IT took the international media, last weekend to alert Nigerians to the massacre of innocent people that took place in Baga, the border town on the Lake Chad, in Borno State. It was in fact one of the most horrible events of the counter-insurgency activities of the Nigerian security forces, since the emergence of the Boko Haram insurgency.
As we now know, the security forces informed a shocked Borno Governor, Kashim Shettima, who visited, that one soldier had been killed by insurgents. It seemed that the military returned in force and launched a massive attack on the town. No fewer than 185 people were killed and 2000 houses were destroyed.
The Director of Defence Information, Brig-Gen. Chris Olukade told correspondents that one soldier died and 25 insurgents were killed. If that was the case, how did 185 civilians: men, women and children lose their lives? Why are people in the community accusing the military of having been responsible for the savagery visited upon the community?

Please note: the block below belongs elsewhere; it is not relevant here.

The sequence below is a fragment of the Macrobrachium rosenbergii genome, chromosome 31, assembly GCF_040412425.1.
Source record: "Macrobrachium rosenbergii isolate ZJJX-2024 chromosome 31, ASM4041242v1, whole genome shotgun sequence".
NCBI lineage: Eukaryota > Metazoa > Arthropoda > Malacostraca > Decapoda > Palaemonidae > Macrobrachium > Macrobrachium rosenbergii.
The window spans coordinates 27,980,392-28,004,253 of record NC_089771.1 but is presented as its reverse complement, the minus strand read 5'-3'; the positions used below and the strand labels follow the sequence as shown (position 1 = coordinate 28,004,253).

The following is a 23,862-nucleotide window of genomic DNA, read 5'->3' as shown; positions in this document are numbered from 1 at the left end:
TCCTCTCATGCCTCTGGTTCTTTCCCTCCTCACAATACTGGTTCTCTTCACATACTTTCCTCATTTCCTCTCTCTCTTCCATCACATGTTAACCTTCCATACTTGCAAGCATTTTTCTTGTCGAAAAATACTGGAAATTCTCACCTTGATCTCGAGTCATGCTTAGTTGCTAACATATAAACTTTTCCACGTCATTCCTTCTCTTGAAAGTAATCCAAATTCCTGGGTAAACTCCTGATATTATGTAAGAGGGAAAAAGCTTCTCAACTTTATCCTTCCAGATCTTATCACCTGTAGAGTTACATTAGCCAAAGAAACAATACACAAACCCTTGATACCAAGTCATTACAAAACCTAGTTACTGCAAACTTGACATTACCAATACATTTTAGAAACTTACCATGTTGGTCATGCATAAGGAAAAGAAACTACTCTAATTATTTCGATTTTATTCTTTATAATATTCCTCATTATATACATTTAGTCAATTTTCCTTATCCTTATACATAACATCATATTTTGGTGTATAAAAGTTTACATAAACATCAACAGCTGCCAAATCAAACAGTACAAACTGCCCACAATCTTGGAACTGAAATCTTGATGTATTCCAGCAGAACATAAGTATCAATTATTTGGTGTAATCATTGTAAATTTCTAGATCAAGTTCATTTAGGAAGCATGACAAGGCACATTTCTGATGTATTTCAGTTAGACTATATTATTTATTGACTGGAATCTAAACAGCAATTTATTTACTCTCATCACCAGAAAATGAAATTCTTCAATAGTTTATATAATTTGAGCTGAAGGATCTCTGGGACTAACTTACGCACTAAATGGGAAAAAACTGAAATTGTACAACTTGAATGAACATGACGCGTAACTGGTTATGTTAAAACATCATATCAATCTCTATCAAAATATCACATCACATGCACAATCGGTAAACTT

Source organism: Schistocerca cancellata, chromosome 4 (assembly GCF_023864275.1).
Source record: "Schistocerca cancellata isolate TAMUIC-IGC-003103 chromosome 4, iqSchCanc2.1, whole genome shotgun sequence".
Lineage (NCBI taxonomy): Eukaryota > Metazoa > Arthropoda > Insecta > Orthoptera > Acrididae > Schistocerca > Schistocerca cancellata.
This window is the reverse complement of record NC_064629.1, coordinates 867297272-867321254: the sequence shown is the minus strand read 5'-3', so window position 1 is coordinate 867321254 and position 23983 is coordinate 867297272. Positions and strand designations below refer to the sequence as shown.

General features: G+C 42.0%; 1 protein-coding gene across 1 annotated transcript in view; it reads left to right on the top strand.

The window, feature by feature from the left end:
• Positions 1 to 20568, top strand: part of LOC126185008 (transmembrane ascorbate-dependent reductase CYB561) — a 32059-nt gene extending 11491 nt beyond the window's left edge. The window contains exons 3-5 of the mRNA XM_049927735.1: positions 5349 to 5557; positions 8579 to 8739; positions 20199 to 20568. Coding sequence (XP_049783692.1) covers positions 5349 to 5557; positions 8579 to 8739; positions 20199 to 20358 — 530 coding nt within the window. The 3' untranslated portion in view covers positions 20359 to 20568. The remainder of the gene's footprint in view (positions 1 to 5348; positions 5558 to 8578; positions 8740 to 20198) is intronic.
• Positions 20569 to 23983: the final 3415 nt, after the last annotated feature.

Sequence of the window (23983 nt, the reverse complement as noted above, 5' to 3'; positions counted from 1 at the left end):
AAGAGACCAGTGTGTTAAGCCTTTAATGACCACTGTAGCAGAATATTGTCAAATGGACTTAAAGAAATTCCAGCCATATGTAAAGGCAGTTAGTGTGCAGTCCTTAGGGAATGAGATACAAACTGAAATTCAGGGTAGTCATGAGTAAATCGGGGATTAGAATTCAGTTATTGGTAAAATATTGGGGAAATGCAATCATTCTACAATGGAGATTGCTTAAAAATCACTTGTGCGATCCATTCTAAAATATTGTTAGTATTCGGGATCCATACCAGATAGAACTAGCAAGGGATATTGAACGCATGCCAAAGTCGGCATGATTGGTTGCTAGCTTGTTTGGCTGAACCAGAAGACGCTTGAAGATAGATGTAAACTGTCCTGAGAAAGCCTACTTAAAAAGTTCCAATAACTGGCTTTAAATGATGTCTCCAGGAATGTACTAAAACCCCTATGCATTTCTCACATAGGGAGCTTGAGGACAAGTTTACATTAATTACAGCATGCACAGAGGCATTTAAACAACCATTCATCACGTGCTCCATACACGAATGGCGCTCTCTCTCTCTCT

The argument of the security forces was so disingenuous and I am amazed that they expect any intelligent person to accept it. Brig-Gen. Austin Edokpaye said: “extremists used heavy machine guns and rocket-propelled grenades in the assault, which began after soldiers surrounded a mosque they believed housed members of the radical Islamic extremist network Boko Haram.
Extremists had earlier killed a military officer”. Edokpaye then added that: “extremists used civilians as human shields during the fighting (apparently to justify the mass killing of civilians by soldiers!)”.
His ‘tale-by-moonlight’ continued thus: When we reinforced and returned to the scene the terrorists came out with heavy firepower, including rocket-propelled grenades, which usually has a conflagration effect (thus passing the buck of the near-complete destruction of the town to the insurgents!)”.
I will be the first to agree that the security forces are doing a very difficult job in the counter-insurgency war in Borno. Most of these soldiers cannot often differentiate who the enemy might be and there is also the absence of a nuanced understanding of the cultural sensitivities of the community.
However, having been back in Maiduguri in the past one year, it is clear that the military’s tactics have been more akin to the collective punishment of the people in many places where they have confronted the Boko Haram insurgents.